Videos for backcountry recreationists

The videos on this page posted since ~2015 are by Bruce Jamieson (snowline.ca) and colleagues. Some of the earlier videos on this page are links to videos made by Bruce Jamieson and ASARC colleagues (UCalgary.ca/asarc). The links to all these videos can be shared freely and the videos used for any purpose, including commercially, provided the content and authorship are not altered.

A more visual method for rating avalanche size on the D-scale

A video to start discussion about whether visualization will help us rate avalanche size on the D-scale. By Bruce Jamieson, Montse Bacardit, Ethan Greene and Ian Tomm. May 2020

Avalanche decision aids - the good, the bad and the disruptive

This video outlines some general advantages and disadvantages of avalanche decision aids. The video does not explain how to use any decision aids but does show four decision aids and identify where to find more information on them. Bruce Jamieson, Pascal Haegeli, and Mike Conlan, 2020, CC BY-ND.

9 essentials for ski cutting - for the Powder Cloud

Ski cutting by recreationists is controversial. Are these 9 essentials too conservative? Too risky? Or is the topic taboo? Bruce Jamieson, Feb. 2020.

6 tips for reducing avalanche risk ... for The Powder Cloud

In this seven-minute video, Jamieson shares six tips that he believes can reduce the avalanche risk while skiing and riding in the mountains in winter. Jan. 2020.

Fracture character in compression tests

This video for advanced recreationists and practitioners identifies the five types of fracture character and shows the frequency of skier triggering on slopes that exhibited each type of fracture character in compression tests. The frequency of skier triggering is also presented for each type of fracture character separately for easy, moderate and hard taps. Bruce Jamieson, ucalgary.ca/asarc, 2011, CC BY-ND.

Common snowpack instability tests, by Mike Conlan

A brief how-to for common snowpack tests to locate and assess instabilities within the snowpack, presented by Mike Conlan (UCalgary.ca/asarc). CC BY-ND. Start times of tests in this video are as follows:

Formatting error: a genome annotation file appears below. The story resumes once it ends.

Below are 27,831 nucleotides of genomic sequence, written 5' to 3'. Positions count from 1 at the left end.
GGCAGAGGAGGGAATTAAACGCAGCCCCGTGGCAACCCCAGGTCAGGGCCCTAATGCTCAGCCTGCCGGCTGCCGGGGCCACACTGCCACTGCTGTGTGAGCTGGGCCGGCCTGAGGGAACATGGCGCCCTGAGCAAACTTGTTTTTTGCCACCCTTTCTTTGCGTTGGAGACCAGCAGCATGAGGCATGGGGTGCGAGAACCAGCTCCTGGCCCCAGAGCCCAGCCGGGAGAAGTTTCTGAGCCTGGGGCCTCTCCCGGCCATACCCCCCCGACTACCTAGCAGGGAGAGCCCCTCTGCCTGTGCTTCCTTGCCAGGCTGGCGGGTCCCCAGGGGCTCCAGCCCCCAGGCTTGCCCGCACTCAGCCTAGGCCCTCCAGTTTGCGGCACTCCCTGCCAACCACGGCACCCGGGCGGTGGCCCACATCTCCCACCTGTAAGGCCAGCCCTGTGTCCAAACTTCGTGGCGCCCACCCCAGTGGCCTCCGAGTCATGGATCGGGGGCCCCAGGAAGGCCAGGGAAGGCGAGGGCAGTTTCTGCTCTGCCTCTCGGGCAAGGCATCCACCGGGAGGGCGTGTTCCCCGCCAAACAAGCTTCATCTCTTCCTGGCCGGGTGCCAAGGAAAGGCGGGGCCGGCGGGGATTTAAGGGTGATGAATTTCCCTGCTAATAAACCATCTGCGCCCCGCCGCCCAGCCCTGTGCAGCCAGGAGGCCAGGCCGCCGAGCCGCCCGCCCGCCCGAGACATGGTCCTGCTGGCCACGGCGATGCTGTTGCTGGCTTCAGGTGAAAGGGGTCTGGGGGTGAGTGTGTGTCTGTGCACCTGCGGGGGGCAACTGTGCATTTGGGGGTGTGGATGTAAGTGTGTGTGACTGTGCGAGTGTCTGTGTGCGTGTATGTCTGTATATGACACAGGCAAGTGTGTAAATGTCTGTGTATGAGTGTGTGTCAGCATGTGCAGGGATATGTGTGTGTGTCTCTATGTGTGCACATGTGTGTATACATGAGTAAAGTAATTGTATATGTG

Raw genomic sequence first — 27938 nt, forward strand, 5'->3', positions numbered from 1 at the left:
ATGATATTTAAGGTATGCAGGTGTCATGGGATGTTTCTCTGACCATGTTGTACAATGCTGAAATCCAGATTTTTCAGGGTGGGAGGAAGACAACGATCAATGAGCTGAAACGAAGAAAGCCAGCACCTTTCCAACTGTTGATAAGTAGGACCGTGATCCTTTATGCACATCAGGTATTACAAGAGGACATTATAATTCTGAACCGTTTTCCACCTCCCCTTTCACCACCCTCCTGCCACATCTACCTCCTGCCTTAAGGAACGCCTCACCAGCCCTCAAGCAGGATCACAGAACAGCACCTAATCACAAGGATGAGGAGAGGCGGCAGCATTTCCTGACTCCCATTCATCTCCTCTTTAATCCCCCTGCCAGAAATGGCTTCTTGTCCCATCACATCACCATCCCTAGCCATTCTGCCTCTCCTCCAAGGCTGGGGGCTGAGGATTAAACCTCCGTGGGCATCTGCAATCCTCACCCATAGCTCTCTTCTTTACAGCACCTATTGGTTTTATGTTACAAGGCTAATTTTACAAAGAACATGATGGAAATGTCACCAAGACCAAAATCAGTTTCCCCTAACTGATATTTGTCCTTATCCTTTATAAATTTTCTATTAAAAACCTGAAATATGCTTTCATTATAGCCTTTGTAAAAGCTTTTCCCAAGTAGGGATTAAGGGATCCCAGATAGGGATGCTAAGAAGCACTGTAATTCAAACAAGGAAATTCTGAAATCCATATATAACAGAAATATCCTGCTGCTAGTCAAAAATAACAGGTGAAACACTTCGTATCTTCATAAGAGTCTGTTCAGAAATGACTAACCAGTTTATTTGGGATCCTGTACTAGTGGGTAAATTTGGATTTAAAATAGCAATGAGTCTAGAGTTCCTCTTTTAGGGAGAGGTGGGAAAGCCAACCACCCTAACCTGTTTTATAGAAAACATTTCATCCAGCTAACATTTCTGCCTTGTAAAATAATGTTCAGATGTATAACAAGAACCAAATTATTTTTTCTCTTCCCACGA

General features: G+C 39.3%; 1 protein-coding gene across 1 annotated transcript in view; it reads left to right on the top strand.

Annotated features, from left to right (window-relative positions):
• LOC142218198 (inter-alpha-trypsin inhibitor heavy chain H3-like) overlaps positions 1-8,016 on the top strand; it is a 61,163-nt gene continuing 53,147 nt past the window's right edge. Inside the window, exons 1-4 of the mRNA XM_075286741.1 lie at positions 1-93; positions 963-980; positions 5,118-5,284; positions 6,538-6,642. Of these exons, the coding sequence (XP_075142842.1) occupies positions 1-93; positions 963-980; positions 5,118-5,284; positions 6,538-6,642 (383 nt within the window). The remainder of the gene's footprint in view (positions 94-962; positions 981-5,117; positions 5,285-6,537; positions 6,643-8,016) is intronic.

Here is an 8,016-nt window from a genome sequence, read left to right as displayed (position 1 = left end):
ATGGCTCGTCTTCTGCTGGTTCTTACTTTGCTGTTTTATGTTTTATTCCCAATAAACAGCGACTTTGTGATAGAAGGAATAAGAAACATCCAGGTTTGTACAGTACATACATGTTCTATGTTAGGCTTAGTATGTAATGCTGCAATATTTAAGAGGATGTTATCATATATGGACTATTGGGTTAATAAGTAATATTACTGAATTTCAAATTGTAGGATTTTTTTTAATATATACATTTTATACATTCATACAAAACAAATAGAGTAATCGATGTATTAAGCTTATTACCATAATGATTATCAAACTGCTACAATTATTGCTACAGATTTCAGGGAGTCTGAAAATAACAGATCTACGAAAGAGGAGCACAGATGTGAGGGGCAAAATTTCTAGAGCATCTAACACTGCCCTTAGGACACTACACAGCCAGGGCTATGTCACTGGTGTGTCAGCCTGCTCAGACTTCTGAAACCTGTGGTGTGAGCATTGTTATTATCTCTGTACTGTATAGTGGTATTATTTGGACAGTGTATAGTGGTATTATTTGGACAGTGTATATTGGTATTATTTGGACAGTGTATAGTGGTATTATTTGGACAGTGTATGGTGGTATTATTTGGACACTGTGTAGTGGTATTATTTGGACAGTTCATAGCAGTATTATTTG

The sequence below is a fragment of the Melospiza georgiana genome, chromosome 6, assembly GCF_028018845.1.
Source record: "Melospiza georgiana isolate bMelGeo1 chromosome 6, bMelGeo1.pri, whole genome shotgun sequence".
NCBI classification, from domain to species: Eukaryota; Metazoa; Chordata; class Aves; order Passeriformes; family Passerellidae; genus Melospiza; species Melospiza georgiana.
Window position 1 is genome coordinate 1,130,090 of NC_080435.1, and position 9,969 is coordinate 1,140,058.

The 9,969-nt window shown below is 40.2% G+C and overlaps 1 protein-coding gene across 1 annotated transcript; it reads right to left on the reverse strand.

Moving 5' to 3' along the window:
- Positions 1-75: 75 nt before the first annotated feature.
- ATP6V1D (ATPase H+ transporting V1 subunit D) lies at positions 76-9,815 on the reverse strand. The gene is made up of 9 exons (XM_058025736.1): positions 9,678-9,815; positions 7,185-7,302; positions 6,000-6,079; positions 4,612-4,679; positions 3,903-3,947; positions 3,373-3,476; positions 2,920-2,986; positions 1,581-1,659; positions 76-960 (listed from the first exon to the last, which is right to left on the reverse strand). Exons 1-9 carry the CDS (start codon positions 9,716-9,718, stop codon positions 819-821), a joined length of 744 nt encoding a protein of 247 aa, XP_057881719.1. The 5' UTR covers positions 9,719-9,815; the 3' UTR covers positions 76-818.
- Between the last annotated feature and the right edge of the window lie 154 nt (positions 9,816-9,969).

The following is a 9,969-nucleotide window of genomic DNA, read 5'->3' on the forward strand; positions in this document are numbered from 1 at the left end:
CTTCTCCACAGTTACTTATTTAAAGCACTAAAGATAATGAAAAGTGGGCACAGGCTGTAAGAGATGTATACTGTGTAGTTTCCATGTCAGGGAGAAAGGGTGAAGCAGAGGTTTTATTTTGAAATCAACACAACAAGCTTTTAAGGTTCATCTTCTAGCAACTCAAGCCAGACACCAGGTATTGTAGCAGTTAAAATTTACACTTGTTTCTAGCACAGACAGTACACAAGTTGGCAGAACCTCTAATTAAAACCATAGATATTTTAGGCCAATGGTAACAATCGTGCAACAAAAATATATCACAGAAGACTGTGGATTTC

1:32  Compression Test
  5:06  Deep Tap Test
  7:28  Extended Column Test
10:54  Rutschblock Test
14:48  Propagation Saw Test
18:48  Shovel Shear Test
20:49  Hand Shear Test
22:11  Concluding remarks on initiation, propagation, and limitations.

Yellow flags for snow profile interpretation

This video summarizes an objective way of assessing a snow profile - whether or not the snow is likely to be skier triggered. Most of the calibration data came from the Columbia Mountains of western Canada.

To read the paper behind this video, click here. To read McCammon and Schweizer's paper on lemons, click here. Bruce Jamieson and Juerg Schweizer, 2015, UCalgary.ca/asarc, CC BY-ND.

Backcountry Avalanche Awareness - now an updated e-book

Promo for the new e-book edition of Backcountry Avalanche Awareness (36 seconds).

Case study of facets-on-crust in western Canada

A case study for avalanche practitioners about a difficult winter in which a weak layer of facets on a melt-freeze crust produced avalanches - including many large hard-to-forecast avalanches - throughout the winter. CC BY-ND.

Considerable avalanche danger: How much riskier is it?

Based on an ISSW 2009 paper by Bruce Jamieson, Juerg Schweizer and Cora Shea, the presentation uses an event tree, an expert survey of triggering odds, Canadian Accident data and some large assumptions to calculate the risk of death for a day of backcountry skiing at each of the levels of regional avalanche danger. The backcountry skiing risks are compared with the risks for a day of kayaking, a day of rock climbing and a day of mountaineering. During Considerable avalanche danger, backcountry skiing risk is about 10 times higher than when the avalanche danger is Moderate. UCalgary.ca/asarc video. CC BY-ND.

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